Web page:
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TV pundits and politicians were quick to say the country changed forever after 2020’s social uprisings. But where’s the transformational police reform bill to prove it?

Months after a self-imposed deadline to reform police following the public lynching of George Floyd in May 2020, President Joe Biden has been unable to bring Congress towards final passage of the George Floyd Justice in Policing Act.

After repeatedly missing deadlines, and amidst domestic and international crises facing the nation, the small bipartisan group of Congress members tasked with negotiating the bill has failed to make progress.

Rep. Karen Bass (D-Calif.), Sen. Cory Booker (D-NJ) and Sen. Tim Scott (R-SC) came together following the collective outrage against police killings. They promised to succeed with negotiations on a transformational police reform bill that would be able to pass the full Congress.

Bipartisan group unable to deliver results

“The good news is we’ve not resigned ourselves to stopping. We believe there’s still a path forward, so that’s really good news,” Sen. Tim Scott told NBC News in August after missing yet another self-imposed deadline.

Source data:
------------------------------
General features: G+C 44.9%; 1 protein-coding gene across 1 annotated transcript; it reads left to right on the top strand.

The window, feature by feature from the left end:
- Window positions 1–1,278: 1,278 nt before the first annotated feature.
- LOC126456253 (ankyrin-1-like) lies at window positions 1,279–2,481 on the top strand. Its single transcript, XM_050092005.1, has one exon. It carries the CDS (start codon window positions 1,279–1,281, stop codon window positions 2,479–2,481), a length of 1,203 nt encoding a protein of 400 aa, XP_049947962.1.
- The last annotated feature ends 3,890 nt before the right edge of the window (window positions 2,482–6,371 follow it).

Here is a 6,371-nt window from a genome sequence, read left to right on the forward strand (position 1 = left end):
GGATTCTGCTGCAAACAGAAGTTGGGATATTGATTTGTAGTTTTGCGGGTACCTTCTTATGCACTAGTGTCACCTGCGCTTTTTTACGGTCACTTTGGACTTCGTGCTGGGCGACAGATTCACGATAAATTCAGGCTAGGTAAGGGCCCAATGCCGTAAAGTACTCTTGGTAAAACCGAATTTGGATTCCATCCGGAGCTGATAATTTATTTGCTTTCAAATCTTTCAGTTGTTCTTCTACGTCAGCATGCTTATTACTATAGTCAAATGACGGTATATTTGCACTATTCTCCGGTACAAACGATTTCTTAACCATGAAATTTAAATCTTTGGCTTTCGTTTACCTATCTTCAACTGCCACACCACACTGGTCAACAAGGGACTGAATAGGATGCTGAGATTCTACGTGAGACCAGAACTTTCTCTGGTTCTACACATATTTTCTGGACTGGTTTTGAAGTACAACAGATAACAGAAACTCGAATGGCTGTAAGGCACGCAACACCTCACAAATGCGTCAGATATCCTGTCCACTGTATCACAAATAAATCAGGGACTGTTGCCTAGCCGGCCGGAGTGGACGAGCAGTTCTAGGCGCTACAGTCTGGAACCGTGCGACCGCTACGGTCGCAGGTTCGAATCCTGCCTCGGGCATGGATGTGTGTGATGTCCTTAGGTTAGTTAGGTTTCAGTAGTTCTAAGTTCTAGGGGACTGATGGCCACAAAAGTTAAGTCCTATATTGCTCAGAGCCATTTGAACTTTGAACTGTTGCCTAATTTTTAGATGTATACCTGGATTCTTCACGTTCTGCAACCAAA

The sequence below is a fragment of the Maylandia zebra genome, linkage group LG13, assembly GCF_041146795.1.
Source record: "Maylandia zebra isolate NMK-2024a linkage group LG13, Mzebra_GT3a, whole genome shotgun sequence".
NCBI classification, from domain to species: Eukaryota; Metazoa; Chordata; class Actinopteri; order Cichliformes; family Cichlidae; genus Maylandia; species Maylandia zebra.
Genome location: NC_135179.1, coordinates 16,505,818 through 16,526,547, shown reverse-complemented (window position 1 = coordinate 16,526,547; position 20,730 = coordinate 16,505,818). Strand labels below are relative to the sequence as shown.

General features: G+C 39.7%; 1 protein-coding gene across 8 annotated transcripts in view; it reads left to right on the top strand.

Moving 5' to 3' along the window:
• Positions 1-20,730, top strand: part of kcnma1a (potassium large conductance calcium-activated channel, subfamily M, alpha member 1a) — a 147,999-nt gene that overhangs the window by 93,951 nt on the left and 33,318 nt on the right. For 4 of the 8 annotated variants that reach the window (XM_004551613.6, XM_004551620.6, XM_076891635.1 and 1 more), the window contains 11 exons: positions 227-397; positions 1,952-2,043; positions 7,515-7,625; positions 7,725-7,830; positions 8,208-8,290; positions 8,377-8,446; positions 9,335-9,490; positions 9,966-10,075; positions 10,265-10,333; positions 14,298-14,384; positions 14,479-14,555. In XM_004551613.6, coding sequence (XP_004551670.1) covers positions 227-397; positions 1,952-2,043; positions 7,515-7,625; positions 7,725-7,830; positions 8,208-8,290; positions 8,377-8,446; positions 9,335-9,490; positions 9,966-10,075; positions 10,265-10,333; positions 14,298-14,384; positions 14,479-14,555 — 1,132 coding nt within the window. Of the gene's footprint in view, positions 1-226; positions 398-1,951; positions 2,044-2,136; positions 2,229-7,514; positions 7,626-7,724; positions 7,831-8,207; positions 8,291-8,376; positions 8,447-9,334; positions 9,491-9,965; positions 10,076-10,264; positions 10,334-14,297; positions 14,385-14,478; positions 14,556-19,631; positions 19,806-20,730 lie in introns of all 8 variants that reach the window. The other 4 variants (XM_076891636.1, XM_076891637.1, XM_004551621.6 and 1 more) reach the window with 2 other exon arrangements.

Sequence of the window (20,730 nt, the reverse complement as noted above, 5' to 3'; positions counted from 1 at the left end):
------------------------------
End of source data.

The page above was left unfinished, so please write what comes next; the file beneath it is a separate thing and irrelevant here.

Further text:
Yet, negotiations have stalled over what activists consider key elements: use of force and qualified immunity for police officers. 

The George Floyd Justice in Policing Act would establish a nationwide database of police misconduct and create nationwide standards for police use of force, along with banning the use of chokeholds. It would also make it easier for prosecutors to indict officers for excessive force. Perhaps most significantly, it would ban the use of qualified immunity, which frees individual officers from facing any personal financial liability for misconduct and abuse, passing the cost onto the city’s taxpayers.

Cities have paid out millions of dollars in recent years due to police misconduct lawsuits. Supporters of ending qualified immunity believe it’s a tool that shields individual police officers from facing economic repercussions for abuse.

Sen. Tim Scott (R-SC) stalls progress

A few months ago, it seemed as though the bill would pass after Sen. Cory Booker managed to gain support from the Fraternal Order of Police to end qualified immunity. But without support from Sheriff’s associations, Sen. Tim Scott wasn’t willing to move forward.

George Floyd’s murderer, Derek Chauvin, was sentenced to more than 22 years in prison for kneeling on Floyd’s neck for over nine minutes until he died. The viral and graphic murder led to nationwide uprisings against police abuse. Yet, it appears Congress continues to hold the timetable for justice, with no indications that the bill will be passed this year.